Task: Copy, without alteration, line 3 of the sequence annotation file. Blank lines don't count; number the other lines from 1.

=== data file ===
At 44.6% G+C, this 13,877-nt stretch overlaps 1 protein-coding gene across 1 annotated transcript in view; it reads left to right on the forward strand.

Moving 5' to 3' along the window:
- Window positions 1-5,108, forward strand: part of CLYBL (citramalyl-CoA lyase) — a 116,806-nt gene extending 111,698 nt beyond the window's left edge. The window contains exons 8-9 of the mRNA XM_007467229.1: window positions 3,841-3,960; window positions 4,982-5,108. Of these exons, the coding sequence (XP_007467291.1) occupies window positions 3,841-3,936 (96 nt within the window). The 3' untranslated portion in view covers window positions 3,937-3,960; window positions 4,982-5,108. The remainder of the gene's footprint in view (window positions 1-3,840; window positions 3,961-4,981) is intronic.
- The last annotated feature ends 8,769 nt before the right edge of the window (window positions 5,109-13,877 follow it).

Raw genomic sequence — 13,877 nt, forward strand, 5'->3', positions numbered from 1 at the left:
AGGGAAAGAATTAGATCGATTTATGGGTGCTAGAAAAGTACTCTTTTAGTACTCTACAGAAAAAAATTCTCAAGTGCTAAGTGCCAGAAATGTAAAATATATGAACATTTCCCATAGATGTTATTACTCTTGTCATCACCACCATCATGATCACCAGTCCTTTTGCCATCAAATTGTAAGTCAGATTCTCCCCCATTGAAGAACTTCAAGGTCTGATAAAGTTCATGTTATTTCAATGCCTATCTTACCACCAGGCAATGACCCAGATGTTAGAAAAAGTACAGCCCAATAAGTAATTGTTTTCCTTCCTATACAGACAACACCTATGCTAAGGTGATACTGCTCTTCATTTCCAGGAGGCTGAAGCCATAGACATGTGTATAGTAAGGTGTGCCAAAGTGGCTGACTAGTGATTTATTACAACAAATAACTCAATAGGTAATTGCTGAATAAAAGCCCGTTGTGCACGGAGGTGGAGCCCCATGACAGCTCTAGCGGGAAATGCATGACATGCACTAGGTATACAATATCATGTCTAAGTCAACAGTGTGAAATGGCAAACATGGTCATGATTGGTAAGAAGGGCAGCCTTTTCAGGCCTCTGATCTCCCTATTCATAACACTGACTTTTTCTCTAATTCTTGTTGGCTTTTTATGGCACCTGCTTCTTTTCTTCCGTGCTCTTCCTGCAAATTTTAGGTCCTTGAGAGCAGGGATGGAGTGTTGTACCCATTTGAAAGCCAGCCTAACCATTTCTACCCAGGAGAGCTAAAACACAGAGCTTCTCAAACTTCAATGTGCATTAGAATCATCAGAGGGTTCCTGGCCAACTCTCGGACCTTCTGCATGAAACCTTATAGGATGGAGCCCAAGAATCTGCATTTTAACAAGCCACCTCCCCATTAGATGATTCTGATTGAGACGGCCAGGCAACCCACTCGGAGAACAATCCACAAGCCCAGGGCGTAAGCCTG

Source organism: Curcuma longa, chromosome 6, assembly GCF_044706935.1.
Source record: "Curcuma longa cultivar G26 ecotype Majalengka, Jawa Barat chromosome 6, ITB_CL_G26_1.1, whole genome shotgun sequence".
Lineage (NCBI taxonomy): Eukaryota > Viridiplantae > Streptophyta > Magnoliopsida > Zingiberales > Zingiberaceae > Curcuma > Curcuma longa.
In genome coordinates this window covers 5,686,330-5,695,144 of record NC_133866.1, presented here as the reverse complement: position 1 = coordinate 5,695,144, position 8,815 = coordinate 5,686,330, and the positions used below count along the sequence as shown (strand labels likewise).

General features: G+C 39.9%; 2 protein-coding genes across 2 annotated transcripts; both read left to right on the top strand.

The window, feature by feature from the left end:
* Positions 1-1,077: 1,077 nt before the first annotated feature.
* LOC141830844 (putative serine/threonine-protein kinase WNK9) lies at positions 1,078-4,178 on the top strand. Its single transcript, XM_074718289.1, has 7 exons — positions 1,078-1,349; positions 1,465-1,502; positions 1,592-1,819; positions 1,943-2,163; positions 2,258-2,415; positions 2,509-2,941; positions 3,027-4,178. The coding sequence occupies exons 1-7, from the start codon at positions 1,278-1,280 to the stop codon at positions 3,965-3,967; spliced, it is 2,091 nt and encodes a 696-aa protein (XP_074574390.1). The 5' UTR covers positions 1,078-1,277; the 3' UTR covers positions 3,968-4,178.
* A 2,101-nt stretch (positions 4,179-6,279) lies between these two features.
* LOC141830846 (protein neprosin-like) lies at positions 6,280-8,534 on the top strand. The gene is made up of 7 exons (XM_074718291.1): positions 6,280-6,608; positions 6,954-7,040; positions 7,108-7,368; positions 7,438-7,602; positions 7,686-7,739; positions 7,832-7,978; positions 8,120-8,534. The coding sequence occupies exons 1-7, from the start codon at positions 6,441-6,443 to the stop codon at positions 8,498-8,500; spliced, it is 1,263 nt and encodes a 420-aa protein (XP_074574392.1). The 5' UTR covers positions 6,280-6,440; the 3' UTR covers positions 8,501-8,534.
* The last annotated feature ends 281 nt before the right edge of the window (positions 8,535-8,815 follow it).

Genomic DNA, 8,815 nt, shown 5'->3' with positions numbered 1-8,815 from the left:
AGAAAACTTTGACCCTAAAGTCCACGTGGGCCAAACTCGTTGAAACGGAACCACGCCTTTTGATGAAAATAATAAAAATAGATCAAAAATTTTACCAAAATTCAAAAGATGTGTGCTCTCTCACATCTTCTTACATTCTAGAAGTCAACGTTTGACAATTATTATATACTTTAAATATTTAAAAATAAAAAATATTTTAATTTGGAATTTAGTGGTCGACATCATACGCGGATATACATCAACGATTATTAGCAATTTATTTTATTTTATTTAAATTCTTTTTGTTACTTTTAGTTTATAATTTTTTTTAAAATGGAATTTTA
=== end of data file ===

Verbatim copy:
- Window positions 1-5,108, forward strand: part of CLYBL (citramalyl-CoA lyase) — a 116,806-nt gene extending 111,698 nt beyond the window's left edge. The window contains exons 8-9 of the mRNA XM_007467229.1: window positions 3,841-3,960; window positions 4,982-5,108. Of these exons, the coding sequence (XP_007467291.1) occupies window positions 3,841-3,936 (96 nt within the window). The 3' untranslated portion in view covers window positions 3,937-3,960; window positions 4,982-5,108. The remainder of the gene's footprint in view (window positions 1-3,840; window positions 3,961-4,981) is intronic.